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Fuel prices keep falling despite “Frankenstorm” disruptions

Nov. 6, 2012

The U.S. average price for both diesel and gasoline continued falling this week despite fuel supply disruptions and shortages in the Northeast due to the destruction left in the wake of Hurricane Sandy, also known as the “Frankenstorm.”

The national average price for diesel dropped two cents this week to $4.01 per gallon and is down 10.6 cents per gallon compared to two weeks ago, according to the Energy Information Administration (EIA). The agency added that diesel fuel is also 12.3 cents per gallon less expensive compared to the same week in 2011.

Diesel prices declines in every region of the country this week except for New England the Central Atlantic areas, which were both affected by Hurricane Sandy. However, EIA reported that diesel only increased 6/10ths of a penny in both of those regions despite the damage caused by the massive “super storm.”

The falloff in gasoline is even steeper, according to EIA’s data, with the national average price now at $3.492 per gallon – 7.6 cents per gallon cheaper than last week and 19.5 cents cheaper than two weeks ago. The agency noted that gasoline is also now 6.8 cents per gallon less expensive compared to the same week last year.

Gasoline prices declined in every region of the U.S. week-over-week as well – even in areas hard hit by Hurricane Sandy, according to EIA’s data. For example, the agency noted that average pump prices for gasoline dropped 2.6 cents and 1.5 cents per gallon in the New England and Central Atlantic regions, respectively.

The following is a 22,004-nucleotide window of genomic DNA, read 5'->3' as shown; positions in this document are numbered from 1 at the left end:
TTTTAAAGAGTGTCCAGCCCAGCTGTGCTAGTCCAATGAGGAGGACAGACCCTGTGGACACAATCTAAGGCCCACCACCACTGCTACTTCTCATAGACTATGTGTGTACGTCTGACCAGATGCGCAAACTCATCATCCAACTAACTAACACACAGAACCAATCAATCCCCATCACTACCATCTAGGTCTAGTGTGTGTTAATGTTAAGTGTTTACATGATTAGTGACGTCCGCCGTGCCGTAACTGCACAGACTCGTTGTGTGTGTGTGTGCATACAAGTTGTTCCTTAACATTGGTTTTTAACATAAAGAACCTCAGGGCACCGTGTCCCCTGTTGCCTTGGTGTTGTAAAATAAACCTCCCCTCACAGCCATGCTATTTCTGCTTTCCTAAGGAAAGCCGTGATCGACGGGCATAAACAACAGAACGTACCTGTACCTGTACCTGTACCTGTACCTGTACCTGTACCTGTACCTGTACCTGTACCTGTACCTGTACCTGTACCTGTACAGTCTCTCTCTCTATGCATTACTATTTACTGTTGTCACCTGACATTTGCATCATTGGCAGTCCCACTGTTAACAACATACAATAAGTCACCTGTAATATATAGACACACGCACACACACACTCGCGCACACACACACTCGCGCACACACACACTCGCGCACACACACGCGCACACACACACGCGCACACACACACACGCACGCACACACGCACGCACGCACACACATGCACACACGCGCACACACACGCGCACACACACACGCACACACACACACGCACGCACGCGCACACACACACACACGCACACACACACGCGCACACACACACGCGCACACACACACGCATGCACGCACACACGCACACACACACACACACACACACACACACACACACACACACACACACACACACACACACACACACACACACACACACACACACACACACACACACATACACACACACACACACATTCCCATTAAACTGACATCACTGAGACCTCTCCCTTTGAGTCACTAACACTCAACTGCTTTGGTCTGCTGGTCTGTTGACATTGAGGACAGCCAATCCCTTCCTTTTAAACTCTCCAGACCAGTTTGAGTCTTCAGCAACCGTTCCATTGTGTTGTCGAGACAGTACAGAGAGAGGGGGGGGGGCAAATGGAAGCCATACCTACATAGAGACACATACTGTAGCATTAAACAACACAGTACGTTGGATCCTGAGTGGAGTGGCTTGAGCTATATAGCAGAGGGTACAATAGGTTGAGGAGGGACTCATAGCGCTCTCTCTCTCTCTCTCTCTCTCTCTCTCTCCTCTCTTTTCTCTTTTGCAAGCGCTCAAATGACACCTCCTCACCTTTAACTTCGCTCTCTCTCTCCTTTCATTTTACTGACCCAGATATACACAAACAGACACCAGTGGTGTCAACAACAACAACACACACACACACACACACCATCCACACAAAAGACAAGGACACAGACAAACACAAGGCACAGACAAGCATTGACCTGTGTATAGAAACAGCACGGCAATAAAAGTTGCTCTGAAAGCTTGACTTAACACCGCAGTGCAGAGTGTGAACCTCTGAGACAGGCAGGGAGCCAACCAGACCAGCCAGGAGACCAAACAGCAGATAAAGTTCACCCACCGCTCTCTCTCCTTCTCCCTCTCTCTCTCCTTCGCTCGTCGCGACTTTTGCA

That being said, though, major metropolitan areas hit by the “super storm” continue to deal with fuel shortages. For instance, as of yesterday, EIA estimates that 24% of gas stations in the New York metropolitan area do not have gasoline available for sale – a decrease from 27% over the weekend.

The agency added that of the stations it contacted 76% had gasoline available for sale and none reported they weren’t selling gasoline because they had no power.

Yet the impact of Hurricane Sandy on the U.S. fuel supply chain is expected to felt for some time, with gasoline supplies in particular declining due to refinery shut downs on the East Coast caused by the storm.

“The devastation and fuel shortages brought on by Hurricane Sandy are still being felt across the product complex in the U.S.,” Andrey Kryuchenkov, a London-based analyst at VTB Capital, told Bloomberg. 

About the Author

Sean Kilcarr | Editor in Chief

Sean previously reported and commented on trends affecting the many different strata of the trucking industry. Also be sure to visit Sean's blog Trucks at Work where he offers analysis on a variety of different topics inside the trucking industry.

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